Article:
According to the SRA, one of the aims of the new exam is to make sure that all solicitors meet the same professional standards. “We currently have more than 100 universities doing law degrees and lots doing the GDL – and they have completely different exams,” says Brannan. “We are proposing a common exam with a common standard and we think that will give confidence that we, as a regulator, have checked the competence of people who have qualified.”

The new model is also designed to broaden access and ensure that talent and work ethic, not background, define success. Different routes to qualification, such as apprenticeships, are already welcome in helping attract candidates from all backgrounds into the profession. But the SQE wants to challenge the perception that some routes are more valid than others. “We know that there are some employers who think apprenticeships are not as good as the traditional graduate route. This new test will enable people to show that they are equal,” says Brannan”.


How will the super-exam work?
Though substantive details on the SQE are still thin of the ground, the SRA has proposed what it calls “a possible structure” of the new exam.

The new way of qualifying as a solicitor will be in place by 2020, and will have two stages of skills and legal knowledge assessments. In order to qualify as a solicitor, candidates will need to:

  • Have passed SQE stages 1 and 2 to demonstrate they have the right knowledge and skills
  • Have been awarded a degree or an equivalent qualification, or have gained equivalent experience
  • Have completed at least two years of qualifying legal work experience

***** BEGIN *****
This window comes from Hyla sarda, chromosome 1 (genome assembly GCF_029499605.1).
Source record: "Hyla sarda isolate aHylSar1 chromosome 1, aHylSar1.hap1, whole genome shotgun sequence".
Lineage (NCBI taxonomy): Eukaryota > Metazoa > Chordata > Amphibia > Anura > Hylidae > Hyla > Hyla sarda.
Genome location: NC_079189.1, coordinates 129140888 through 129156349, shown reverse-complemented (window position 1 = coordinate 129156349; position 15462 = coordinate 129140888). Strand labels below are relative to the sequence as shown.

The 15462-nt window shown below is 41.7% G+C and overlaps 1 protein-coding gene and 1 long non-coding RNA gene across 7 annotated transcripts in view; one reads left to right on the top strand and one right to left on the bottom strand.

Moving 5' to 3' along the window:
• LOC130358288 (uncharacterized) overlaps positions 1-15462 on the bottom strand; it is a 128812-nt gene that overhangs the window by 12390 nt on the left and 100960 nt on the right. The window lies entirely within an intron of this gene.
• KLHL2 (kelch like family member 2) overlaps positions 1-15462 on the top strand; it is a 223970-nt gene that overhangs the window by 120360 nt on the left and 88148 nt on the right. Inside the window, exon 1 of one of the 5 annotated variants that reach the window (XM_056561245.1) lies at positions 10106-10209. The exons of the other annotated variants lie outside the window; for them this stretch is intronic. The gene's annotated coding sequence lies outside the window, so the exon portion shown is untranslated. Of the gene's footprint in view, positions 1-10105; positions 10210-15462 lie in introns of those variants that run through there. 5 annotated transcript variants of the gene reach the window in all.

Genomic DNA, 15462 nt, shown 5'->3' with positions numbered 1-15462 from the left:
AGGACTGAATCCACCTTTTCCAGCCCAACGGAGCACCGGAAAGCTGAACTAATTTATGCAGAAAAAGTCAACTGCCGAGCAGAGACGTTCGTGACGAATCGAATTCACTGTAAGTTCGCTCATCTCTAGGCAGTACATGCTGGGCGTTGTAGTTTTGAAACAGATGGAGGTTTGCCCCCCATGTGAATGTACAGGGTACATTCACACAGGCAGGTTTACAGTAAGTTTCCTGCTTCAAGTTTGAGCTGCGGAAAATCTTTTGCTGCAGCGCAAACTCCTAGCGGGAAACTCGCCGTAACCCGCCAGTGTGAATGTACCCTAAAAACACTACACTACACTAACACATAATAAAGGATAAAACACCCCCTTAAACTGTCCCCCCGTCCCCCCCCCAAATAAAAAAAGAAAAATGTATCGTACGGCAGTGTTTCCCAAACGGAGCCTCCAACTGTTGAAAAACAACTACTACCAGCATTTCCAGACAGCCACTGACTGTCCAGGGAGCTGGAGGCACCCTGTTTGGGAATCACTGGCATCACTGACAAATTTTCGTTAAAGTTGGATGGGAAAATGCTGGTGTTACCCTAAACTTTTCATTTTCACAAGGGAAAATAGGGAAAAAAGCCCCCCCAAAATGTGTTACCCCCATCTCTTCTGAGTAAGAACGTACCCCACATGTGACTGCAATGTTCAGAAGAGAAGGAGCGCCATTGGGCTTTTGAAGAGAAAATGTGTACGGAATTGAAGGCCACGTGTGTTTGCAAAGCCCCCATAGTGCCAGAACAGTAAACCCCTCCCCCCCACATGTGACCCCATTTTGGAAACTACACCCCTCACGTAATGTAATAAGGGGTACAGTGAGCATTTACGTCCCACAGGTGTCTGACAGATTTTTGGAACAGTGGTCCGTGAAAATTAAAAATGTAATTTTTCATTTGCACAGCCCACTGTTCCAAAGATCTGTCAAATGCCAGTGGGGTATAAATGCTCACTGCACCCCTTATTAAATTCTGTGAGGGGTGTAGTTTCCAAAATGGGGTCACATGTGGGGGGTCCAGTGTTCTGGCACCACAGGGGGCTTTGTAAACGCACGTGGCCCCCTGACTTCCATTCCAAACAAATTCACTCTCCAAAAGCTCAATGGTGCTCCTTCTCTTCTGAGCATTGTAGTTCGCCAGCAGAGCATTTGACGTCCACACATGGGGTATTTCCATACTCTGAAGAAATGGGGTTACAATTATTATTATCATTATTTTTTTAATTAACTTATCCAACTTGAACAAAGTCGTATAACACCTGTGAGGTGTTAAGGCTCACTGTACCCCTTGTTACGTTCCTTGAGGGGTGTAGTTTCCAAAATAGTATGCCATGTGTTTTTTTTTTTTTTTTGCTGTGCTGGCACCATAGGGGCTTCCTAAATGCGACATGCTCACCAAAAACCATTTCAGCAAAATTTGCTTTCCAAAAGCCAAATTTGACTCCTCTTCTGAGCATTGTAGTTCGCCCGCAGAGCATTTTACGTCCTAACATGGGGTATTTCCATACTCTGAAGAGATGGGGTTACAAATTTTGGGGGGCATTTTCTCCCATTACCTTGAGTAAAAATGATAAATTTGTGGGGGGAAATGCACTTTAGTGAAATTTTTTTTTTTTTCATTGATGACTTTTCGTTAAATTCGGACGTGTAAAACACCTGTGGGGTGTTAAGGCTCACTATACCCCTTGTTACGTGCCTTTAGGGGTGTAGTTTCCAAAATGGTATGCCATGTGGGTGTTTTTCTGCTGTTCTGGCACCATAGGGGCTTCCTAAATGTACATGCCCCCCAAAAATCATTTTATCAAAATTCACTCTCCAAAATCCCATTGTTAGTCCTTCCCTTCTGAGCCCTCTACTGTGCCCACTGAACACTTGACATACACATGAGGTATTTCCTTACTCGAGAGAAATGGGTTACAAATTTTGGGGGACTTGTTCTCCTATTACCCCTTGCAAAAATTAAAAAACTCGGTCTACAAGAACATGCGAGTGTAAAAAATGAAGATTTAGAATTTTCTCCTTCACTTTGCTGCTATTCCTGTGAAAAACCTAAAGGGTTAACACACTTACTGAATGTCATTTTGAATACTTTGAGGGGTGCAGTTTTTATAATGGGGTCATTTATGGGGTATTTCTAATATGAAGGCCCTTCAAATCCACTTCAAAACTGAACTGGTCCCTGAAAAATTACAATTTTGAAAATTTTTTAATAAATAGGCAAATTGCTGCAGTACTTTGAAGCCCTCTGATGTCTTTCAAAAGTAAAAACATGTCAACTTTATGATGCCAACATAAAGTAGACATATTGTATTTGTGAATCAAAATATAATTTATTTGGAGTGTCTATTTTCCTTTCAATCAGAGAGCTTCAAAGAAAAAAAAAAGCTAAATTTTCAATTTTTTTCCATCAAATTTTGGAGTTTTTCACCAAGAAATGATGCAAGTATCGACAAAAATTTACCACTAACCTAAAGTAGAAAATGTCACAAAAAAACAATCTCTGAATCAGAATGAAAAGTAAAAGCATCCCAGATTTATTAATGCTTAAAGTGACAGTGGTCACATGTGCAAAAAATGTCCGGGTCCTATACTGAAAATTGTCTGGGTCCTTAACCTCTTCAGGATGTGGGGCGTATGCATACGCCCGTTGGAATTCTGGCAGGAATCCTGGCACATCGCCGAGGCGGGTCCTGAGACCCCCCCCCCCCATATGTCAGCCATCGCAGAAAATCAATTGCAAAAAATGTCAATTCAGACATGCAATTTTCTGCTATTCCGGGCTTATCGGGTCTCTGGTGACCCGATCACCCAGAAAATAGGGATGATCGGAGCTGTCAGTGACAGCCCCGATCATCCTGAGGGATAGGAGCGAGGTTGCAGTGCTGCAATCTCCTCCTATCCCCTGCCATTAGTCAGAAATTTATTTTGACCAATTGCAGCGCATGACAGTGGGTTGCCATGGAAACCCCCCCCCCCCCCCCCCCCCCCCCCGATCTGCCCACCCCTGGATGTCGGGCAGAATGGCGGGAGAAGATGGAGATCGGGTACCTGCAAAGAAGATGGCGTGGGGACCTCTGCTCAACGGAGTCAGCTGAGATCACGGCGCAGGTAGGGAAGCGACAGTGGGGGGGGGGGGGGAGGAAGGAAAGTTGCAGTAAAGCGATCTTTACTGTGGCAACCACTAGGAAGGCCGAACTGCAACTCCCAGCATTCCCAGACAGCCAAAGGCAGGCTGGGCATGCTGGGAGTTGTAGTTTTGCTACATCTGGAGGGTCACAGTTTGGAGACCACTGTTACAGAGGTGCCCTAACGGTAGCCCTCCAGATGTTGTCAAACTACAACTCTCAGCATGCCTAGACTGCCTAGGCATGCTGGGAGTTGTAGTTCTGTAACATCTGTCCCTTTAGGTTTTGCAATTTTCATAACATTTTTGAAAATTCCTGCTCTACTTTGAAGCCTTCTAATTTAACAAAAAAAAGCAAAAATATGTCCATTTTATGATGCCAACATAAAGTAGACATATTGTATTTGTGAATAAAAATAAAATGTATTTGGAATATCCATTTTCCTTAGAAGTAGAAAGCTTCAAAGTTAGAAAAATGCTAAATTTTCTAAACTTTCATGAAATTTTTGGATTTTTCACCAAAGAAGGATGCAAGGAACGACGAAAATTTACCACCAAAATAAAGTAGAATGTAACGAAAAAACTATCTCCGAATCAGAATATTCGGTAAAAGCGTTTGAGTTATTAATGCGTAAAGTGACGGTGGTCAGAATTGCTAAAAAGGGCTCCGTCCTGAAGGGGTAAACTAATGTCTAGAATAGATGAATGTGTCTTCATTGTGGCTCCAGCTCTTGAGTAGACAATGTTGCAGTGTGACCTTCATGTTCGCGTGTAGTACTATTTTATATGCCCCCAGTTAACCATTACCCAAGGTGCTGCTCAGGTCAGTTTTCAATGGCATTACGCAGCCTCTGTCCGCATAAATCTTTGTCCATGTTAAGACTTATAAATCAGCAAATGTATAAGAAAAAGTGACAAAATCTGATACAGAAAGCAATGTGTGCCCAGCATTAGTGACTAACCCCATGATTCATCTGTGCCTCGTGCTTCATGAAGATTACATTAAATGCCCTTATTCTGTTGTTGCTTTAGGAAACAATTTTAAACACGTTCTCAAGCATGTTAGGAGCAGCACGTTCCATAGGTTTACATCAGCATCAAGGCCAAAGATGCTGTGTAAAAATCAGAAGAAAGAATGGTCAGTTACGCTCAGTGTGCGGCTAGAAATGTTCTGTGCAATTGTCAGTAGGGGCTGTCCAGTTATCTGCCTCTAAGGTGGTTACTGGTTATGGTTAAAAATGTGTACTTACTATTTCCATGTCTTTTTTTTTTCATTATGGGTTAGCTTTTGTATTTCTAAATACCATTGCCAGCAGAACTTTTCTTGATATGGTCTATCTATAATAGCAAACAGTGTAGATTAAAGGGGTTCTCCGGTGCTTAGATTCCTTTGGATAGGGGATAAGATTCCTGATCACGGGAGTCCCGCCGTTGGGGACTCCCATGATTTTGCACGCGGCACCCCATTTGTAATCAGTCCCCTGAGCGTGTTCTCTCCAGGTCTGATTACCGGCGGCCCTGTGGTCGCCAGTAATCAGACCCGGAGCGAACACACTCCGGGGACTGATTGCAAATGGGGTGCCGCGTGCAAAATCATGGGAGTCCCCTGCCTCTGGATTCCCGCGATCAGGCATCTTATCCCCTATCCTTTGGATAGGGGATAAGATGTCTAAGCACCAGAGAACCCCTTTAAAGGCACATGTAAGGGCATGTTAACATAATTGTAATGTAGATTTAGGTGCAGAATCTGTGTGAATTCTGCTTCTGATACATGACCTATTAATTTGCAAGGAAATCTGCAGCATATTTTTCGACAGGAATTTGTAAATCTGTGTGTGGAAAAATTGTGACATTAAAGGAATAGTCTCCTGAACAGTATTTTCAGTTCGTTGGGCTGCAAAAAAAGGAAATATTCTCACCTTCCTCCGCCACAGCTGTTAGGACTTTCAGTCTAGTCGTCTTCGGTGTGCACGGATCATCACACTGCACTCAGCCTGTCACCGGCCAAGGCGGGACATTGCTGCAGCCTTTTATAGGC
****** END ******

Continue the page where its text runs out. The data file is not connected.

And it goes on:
• Be of satisfactory character and suitability

The first stage of the SQE will involve six functioning legal knowledge assessments and one practical legal skills assessment. The SRA anticipates this will be the cheaper part of the exam, and can be taken before the required period of work experience. It also anticipates that some universities will reshape their law degrees to incorporate teaching that will enable students to pass part one. “We are already seeing many universities kick-starting a curriculum review,” said Brannan.

The second part of the SQE would be taken on the point of qualification and will involve two sessions of five practical legal skills assessments, which include client interviewing, advocacy and persuasive oral communication, case and matter analysis and legal research. The current requirement for students to experience both a contentious and a non-contentious area of law during their period of work experience will also vanish, though the exam will test them on both.

The SRA also plans to introduce more flexibility in defining what a training contract actually is; paralegal work, work in a university’s law office and more could soon count towards your solicitor training. Indeed, under the new regime the term ‘training contract’ won’t be used, with the SRA asking instead for “two years of qualifying legal work experience”.

Both law degree and non-law degree holders will be able to sit the exam. It will also be possible for aspiring solicitors going through the apprenticeship route to qualification to sit it too.